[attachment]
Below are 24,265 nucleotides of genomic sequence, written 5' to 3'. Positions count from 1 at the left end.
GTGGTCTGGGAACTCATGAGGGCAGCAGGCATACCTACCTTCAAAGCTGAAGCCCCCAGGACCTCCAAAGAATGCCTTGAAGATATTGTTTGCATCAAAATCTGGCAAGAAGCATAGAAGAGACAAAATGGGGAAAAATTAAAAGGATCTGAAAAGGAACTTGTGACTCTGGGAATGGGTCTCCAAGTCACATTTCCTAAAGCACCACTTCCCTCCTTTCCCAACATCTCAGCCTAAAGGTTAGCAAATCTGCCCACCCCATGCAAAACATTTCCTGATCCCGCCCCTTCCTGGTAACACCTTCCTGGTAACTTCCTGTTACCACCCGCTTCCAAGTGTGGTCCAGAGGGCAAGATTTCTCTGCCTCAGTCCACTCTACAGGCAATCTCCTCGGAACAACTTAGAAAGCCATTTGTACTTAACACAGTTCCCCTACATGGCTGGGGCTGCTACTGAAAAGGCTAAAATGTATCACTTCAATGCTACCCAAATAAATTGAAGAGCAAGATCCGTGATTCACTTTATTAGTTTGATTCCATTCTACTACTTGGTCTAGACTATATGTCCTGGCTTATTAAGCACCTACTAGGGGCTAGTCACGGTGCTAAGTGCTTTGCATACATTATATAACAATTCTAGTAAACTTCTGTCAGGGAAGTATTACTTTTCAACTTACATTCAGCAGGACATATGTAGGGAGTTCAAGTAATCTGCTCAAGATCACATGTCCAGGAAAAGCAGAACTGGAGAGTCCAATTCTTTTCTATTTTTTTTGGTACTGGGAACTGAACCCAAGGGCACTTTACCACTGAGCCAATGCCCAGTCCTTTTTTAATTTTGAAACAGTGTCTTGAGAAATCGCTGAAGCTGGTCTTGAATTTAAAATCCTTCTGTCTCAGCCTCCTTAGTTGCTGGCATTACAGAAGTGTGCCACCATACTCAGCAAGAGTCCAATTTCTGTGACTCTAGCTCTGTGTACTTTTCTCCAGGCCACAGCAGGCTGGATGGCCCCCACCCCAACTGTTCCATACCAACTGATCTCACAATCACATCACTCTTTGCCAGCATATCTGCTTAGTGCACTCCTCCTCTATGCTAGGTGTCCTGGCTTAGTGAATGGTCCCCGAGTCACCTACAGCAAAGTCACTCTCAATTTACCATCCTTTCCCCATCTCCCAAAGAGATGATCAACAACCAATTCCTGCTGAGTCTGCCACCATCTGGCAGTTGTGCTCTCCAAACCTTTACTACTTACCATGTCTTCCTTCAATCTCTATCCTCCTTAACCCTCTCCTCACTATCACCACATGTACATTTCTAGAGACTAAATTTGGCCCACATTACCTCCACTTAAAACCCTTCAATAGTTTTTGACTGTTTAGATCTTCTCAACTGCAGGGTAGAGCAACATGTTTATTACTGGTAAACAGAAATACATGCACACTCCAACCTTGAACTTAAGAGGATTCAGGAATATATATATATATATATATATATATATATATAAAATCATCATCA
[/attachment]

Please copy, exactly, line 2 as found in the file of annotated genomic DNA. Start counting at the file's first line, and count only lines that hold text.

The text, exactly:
GTGGTCTGGGAACTCATGAGGGCAGCAGGCATACCTACCTTCAAAGCTGAAGCCCCCAGGACCTCCAAAGAATGCCTTGAAGATATTGTTTGCATCAAAATCTGGCAAGAAGCATAGAAGAGACAAAATGGGGAAAAATTAAAAGGATCTGAAAAGGAACTTGTGACTCTGGGAATGGGTCTCCAAGTCACATTTCCTAAAGCACCACTTCCCTCCTTTCCCAACATCTCAGCCTAAAGGTTAGCAAATCTGCCCACCCCATGCAAAACATTTCCTGATCCCGCCCCTTCCTGGTAACACCTTCCTGGTAACTTCCTGTTACCACCCGCTTCCAAGTGTGGTCCAGAGGGCAAGATTTCTCTGCCTCAGTCCACTCTACAGGCAATCTCCTCGGAACAACTTAGAAAGCCATTTGTACTTAACACAGTTCCCCTACATGGCTGGGGCTGCTACTGAAAAGGCTAAAATGTATCACTTCAATGCTACCCAAATAAATTGAAGAGCAAGATCCGTGATTCACTTTATTAGTTTGATTCCATTCTACTACTTGGTCTAGACTATATGTCCTGGCTTATTAAGCACCTACTAGGGGCTAGTCACGGTGCTAAGTGCTTTGCATACATTATATAACAATTCTAGTAAACTTCTGTCAGGGAAGTATTACTTTTCAACTTACATTCAGCAGGACATATGTAGGGAGTTCAAGTAATCTGCTCAAGATCACATGTCCAGGAAAAGCAGAACTGGAGAGTCCAATTCTTTTCTATTTTTTTTGGTACTGGGAACTGAACCCAAGGGCACTTTACCACTGAGCCAATGCCCAGTCCTTTTTTAATTTTGAAACAGTGTCTTGAGAAATCGCTGAAGCTGGTCTTGAATTTAAAATCCTTCTGTCTCAGCCTCCTTAGTTGCTGGCATTACAGAAGTGTGCCACCATACTCAGCAAGAGTCCAATTTCTGTGACTCTAGCTCTGTGTACTTTTCTCCAGGCCACAGCAGGCTGGATGGCCCCCACCCCAACTGTTCCATACCAACTGATCTCACAATCACATCACTCTTTGCCAGCATATCTGCTTAGTGCACTCCTCCTCTATGCTAGGTGTCCTGGCTTAGTGAATGGTCCCCGAGTCACCTACAGCAAAGTCACTCTCAATTTACCATCCTTTCCCCATCTCCCAAAGAGATGATCAACAACCAATTCCTGCTGAGTCTGCCACCATCTGGCAGTTGTGCTCTCCAAACCTTTACTACTTACCATGTCTTCCTTCAATCTCTATCCTCCTTAACCCTCTCCTCACTATCACCACATGTACATTTCTAGAGACTAAATTTGGCCCACATTACCTCCACTTAAAACCCTTCAATAGTTTTTGACTGTTTAGATCTTCTCAACTGCAGGGTAGAGCAACATGTTTATTACTGGTAAACAGAAATACATGCACACTCCAACCTTGAACTTAAGAGGATTCAGGAATATATATATATATATATATATATATATATATAAAATCATCATCA